Other prior art devices include a water path between the search unit and the workpiece, whereby a steady stream of water couples the sound waves into the workpieces. Yet other types of couplants include the use of glycerin or the like which is first spread across the surface of the workpiece. The search unit is then coupled into the workpiece through this glycerin medium.
All of the above means of coupling the search unit to the workpiece have obvious disadvantages. The water tank medium and the water path devices are diflicult and inconvenient to handle, while the glycerin paste technique requires a considerable cleanup after each test. Thus a need is provided for sending sound vibrations to the workpiece by an improved contact search unit which is physically coupled to the workpiece and without the use of any intermediant couplant for the ultrasonic energy.
SUMMARY Briefly described, the present embodiment comprises an ultrnsonic material tester including a means for providing pulses of electrical energy and means for receiving pulses of electrical energy. A display means is provided for displaying signals received by said receiving means. A search unit is provided and is adapted to be coupled to the workpiece under test. The search unit includes a transmit and a receive transducer mounted in a support and spaced a fined distance apart. Each transducer comprises a housing with an opening in one end thereof. An insert is securely mounted within the opening of the housing. The insert has a relatively thinner diaphragm portion and relatively thicker side portions. A piezoelectric crystal is secured to the thicker portions of the insert and is adapted to vibrate in the radial mode when energized by signalsreceived from the receiving means. A contact member is secured to the diaphragm of the insert and is adapted to be coupled into physical communication with the workpiece.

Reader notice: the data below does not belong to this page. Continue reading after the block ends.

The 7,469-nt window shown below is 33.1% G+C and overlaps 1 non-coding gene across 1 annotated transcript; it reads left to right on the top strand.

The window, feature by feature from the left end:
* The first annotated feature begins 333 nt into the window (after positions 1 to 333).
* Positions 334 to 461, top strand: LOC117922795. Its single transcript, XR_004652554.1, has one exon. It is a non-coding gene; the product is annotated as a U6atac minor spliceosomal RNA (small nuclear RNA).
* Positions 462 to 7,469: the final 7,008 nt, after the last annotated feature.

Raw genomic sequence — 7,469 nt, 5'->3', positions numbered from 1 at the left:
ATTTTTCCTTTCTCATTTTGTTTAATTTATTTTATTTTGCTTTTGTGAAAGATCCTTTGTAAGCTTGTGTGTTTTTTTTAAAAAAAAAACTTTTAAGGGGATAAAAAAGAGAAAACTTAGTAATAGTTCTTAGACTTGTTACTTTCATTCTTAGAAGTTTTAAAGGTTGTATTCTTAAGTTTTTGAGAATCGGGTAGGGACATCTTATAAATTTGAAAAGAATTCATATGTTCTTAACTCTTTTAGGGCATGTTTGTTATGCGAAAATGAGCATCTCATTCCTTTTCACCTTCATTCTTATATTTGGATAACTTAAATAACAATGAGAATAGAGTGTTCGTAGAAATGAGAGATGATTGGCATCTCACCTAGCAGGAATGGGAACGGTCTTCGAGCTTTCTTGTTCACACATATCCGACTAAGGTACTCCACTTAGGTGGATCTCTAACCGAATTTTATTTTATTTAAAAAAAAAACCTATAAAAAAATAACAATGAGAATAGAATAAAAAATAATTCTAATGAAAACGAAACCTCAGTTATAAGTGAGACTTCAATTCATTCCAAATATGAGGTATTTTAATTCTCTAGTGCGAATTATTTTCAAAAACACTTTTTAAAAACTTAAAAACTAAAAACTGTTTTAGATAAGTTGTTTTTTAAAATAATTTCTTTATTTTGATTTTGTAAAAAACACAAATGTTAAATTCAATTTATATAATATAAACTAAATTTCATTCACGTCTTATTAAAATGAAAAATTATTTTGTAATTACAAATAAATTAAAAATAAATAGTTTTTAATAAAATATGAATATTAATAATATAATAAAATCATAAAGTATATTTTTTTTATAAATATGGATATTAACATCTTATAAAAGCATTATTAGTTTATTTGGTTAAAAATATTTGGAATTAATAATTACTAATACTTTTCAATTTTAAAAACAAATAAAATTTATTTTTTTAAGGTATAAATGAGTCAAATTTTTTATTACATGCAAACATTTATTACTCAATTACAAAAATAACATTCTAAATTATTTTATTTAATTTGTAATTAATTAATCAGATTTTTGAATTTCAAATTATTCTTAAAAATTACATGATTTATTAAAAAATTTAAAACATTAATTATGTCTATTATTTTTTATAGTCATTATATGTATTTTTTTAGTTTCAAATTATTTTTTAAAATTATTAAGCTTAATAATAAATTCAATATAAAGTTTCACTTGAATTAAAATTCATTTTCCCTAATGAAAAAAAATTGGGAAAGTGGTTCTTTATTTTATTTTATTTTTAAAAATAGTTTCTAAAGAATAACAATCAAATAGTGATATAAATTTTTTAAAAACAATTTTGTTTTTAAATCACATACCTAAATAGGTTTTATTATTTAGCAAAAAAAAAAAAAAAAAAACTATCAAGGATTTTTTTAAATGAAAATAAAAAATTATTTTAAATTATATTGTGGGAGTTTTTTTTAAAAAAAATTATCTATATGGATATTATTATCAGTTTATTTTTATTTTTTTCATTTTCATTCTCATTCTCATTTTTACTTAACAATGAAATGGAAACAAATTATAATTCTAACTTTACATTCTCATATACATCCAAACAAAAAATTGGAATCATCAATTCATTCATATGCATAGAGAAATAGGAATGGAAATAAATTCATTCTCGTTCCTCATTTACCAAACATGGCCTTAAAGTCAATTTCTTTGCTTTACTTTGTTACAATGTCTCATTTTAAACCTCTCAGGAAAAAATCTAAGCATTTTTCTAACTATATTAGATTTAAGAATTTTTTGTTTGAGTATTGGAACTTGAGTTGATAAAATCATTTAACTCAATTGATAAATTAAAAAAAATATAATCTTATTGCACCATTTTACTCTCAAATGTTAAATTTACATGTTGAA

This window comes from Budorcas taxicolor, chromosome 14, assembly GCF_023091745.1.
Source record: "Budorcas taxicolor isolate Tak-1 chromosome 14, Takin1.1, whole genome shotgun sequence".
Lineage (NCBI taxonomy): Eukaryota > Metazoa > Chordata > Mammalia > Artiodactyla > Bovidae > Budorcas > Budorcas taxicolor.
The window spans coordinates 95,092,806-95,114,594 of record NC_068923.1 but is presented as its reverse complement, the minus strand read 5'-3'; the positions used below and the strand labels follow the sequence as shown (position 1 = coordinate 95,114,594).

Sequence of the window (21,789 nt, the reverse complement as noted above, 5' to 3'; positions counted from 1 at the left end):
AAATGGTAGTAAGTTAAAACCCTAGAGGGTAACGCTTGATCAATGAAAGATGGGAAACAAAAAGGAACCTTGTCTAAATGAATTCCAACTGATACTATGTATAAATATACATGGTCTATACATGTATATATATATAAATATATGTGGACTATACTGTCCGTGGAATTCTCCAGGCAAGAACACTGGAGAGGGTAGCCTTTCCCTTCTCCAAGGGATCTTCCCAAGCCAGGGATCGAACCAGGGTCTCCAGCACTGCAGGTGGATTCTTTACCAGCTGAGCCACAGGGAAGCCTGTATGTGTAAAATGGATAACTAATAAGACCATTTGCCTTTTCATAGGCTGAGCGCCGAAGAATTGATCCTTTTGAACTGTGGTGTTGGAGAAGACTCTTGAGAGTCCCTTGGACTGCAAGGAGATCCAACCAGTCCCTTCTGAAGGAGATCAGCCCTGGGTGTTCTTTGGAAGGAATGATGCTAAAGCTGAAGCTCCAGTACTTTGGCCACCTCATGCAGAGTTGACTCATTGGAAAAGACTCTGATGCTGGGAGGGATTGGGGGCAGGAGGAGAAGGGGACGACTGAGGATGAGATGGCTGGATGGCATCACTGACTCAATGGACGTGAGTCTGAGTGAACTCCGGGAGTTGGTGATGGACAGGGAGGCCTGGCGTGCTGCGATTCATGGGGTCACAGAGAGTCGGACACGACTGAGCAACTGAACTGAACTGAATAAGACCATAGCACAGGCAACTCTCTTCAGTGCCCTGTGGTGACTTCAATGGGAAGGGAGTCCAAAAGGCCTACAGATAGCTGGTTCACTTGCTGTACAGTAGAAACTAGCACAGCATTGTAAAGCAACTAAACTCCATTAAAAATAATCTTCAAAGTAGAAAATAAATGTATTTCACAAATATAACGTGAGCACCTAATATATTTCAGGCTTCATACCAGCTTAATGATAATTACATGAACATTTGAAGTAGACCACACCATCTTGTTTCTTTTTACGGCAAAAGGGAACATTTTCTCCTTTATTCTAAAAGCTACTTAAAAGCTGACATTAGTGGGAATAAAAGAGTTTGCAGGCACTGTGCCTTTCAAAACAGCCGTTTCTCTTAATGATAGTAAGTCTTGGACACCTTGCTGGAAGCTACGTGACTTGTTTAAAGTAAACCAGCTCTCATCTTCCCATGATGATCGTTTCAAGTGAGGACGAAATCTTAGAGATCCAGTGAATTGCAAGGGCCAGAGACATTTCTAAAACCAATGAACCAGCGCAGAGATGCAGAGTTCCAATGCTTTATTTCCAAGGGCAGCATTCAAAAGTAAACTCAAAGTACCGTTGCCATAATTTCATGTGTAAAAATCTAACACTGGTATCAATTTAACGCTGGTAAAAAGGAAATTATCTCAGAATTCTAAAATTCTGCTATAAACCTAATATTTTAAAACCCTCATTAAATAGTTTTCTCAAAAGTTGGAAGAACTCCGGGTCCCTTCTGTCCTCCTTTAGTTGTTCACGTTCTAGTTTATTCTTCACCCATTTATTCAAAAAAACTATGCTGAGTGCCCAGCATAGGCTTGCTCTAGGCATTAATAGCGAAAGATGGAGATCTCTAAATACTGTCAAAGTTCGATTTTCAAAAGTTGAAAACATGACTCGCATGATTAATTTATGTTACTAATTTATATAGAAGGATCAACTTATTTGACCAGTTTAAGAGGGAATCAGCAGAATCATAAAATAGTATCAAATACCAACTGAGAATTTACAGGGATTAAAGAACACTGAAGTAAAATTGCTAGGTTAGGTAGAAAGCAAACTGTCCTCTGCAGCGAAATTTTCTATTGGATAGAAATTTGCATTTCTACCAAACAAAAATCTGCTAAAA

The mechanical motion of the vibrating contactor causes the workpiece to vibrate, whereby it takes on physical distortions. If there are no flaws, defects or other discontinuities in the workpiece, the signal received by the contactor will show a constant signal to the display means. dhould, though, there be a defect, the physical vibration, and hence the physical movement of the workpiece will take on a different characteristic, causing the contactor to receive pulses therein either at a later or earlier time, depending upon the type of defect.
The search units provided in this embodiment have a basic advantage over the prior art in that they operate on a somewhat unique principle. First, there is never a need for a liquid couplant or any other type of couplant between the contactor and the workpiece. Secondly, the contactors do not depend upon ultrasonic energy propagated through a material, but rather depend wholly upon the physical vibrations of the workpiece and the ability to detect changes in the vibrational modes thereon.
DESCRlPTION OF THE DRAWINGS These and other features and advantages will become more apparent to those skilled in the art when taken into consideration with the following detailed description, wherein like reference numerals indicate like and corresponding parts throughout the several views, and wherein:
FIG. l is an electrical block diagram illustrating a nondestructive material tester in accordance with the principles of this invention;
F116. 2 is a side view of the search unit used with the material tester shown in FIG. l;
FIG. 3 is a bottom view of the search unit taken along the lines 3-3 of FIG. 2;
FIG. i is a section view of one of the transducer units taken along the lines M of FIG. 2;
H6. 5 is a section view of the contactor taken along the lines 5-5 of FIG. i; and
FIG. h is a semischcmatic view of the: position of a contactor on the workpiece, showing the physical vibrations of the workpiece in an exaggerated form.
DETAILED DESCRIPTION OF THE DRAWINGS Turning now to the drawing, there is shown a nondestructive test instrument lld, which includes a transmitter 12, which produces a series of intermittently occurring pulses. The transmitter T2 is coupled to a search unit 14, whereby pulses emitted by the transmitter 112 excite a transducer in the search unit lld.